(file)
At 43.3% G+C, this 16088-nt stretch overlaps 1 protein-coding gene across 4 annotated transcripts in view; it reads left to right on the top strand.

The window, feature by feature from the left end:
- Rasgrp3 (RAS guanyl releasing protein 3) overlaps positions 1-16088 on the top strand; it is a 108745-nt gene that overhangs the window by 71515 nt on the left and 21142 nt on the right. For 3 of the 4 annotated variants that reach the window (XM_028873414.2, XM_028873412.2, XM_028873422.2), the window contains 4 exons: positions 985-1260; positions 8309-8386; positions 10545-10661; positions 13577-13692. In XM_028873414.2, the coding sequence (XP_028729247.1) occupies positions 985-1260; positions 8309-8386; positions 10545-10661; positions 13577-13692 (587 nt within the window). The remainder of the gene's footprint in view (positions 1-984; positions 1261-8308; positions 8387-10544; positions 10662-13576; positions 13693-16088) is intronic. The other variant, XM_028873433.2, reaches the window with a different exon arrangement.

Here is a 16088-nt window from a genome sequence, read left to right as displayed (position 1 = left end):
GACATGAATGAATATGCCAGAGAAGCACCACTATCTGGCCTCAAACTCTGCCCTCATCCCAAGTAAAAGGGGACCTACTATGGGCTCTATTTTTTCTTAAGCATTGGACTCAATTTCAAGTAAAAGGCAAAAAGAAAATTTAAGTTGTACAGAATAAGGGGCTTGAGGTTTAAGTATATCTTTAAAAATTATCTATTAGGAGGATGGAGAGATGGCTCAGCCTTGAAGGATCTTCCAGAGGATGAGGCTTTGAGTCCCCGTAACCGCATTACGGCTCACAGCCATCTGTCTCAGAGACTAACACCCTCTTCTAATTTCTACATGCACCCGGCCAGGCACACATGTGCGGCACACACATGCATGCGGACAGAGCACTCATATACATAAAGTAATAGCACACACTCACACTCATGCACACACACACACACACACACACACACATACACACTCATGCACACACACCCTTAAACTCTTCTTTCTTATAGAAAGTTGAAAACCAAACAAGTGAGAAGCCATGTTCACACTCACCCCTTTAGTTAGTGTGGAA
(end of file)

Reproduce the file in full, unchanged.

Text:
At 43.3% G+C, this 16088-nt stretch overlaps 1 protein-coding gene across 4 annotated transcripts in view; it reads left to right on the top strand.

The window, feature by feature from the left end:
- Rasgrp3 (RAS guanyl releasing protein 3) overlaps positions 1-16088 on the top strand; it is a 108745-nt gene that overhangs the window by 71515 nt on the left and 21142 nt on the right. For 3 of the 4 annotated variants that reach the window (XM_028873414.2, XM_028873412.2, XM_028873422.2), the window contains 4 exons: positions 985-1260; positions 8309-8386; positions 10545-10661; positions 13577-13692. In XM_028873414.2, the coding sequence (XP_028729247.1) occupies positions 985-1260; positions 8309-8386; positions 10545-10661; positions 13577-13692 (587 nt within the window). The remainder of the gene's footprint in view (positions 1-984; positions 1261-8308; positions 8387-10544; positions 10662-13576; positions 13693-16088) is intronic. The other variant, XM_028873433.2, reaches the window with a different exon arrangement.

Here is a 16088-nt window from a genome sequence, read left to right as displayed (position 1 = left end):
GACATGAATGAATATGCCAGAGAAGCACCACTATCTGGCCTCAAACTCTGCCCTCATCCCAAGTAAAAGGGGACCTACTATGGGCTCTATTTTTTCTTAAGCATTGGACTCAATTTCAAGTAAAAGGCAAAAAGAAAATTTAAGTTGTACAGAATAAGGGGCTTGAGGTTTAAGTATATCTTTAAAAATTATCTATTAGGAGGATGGAGAGATGGCTCAGCCTTGAAGGATCTTCCAGAGGATGAGGCTTTGAGTCCCCGTAACCGCATTACGGCTCACAGCCATCTGTCTCAGAGACTAACACCCTCTTCTAATTTCTACATGCACCCGGCCAGGCACACATGTGCGGCACACACATGCATGCGGACAGAGCACTCATATACATAAAGTAATAGCACACACTCACACTCATGCACACACACACACACACACACACACACATACACACTCATGCACACACACCCTTAAACTCTTCTTTCTTATAGAAAGTTGAAAACCAAACAAGTGAGAAGCCATGTTCACACTCACCCCTTTAGTTAGTGTGGAA